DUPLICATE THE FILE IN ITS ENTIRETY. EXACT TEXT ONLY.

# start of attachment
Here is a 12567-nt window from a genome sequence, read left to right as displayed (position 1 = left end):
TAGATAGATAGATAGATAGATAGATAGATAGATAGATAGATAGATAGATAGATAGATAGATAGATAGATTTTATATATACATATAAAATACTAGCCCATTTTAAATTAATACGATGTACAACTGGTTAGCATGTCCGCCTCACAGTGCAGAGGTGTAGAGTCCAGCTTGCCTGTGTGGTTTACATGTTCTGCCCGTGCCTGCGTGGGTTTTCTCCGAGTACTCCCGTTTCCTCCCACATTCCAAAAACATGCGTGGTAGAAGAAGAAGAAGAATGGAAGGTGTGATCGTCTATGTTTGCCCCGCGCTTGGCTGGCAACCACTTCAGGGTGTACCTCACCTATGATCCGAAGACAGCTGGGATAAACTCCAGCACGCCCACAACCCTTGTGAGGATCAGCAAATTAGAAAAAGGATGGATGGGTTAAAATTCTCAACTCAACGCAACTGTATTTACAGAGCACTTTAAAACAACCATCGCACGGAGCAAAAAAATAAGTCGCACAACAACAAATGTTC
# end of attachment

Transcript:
Here is a 12567-nt window from a genome sequence, read left to right as displayed (position 1 = left end):
TAGATAGATAGATAGATAGATAGATAGATAGATAGATAGATAGATAGATAGATAGATAGATAGATAGATTTTATATATACATATAAAATACTAGCCCATTTTAAATTAATACGATGTACAACTGGTTAGCATGTCCGCCTCACAGTGCAGAGGTGTAGAGTCCAGCTTGCCTGTGTGGTTTACATGTTCTGCCCGTGCCTGCGTGGGTTTTCTCCGAGTACTCCCGTTTCCTCCCACATTCCAAAAACATGCGTGGTAGAAGAAGAAGAAGAATGGAAGGTGTGATCGTCTATGTTTGCCCCGCGCTTGGCTGGCAACCACTTCAGGGTGTACCTCACCTATGATCCGAAGACAGCTGGGATAAACTCCAGCACGCCCACAACCCTTGTGAGGATCAGCAAATTAGAAAAAGGATGGATGGGTTAAAATTCTCAACTCAACGCAACTGTATTTACAGAGCACTTTAAAACAACCATCGCACGGAGCAAAAAAATAAGTCGCACAACAACAAATGTTC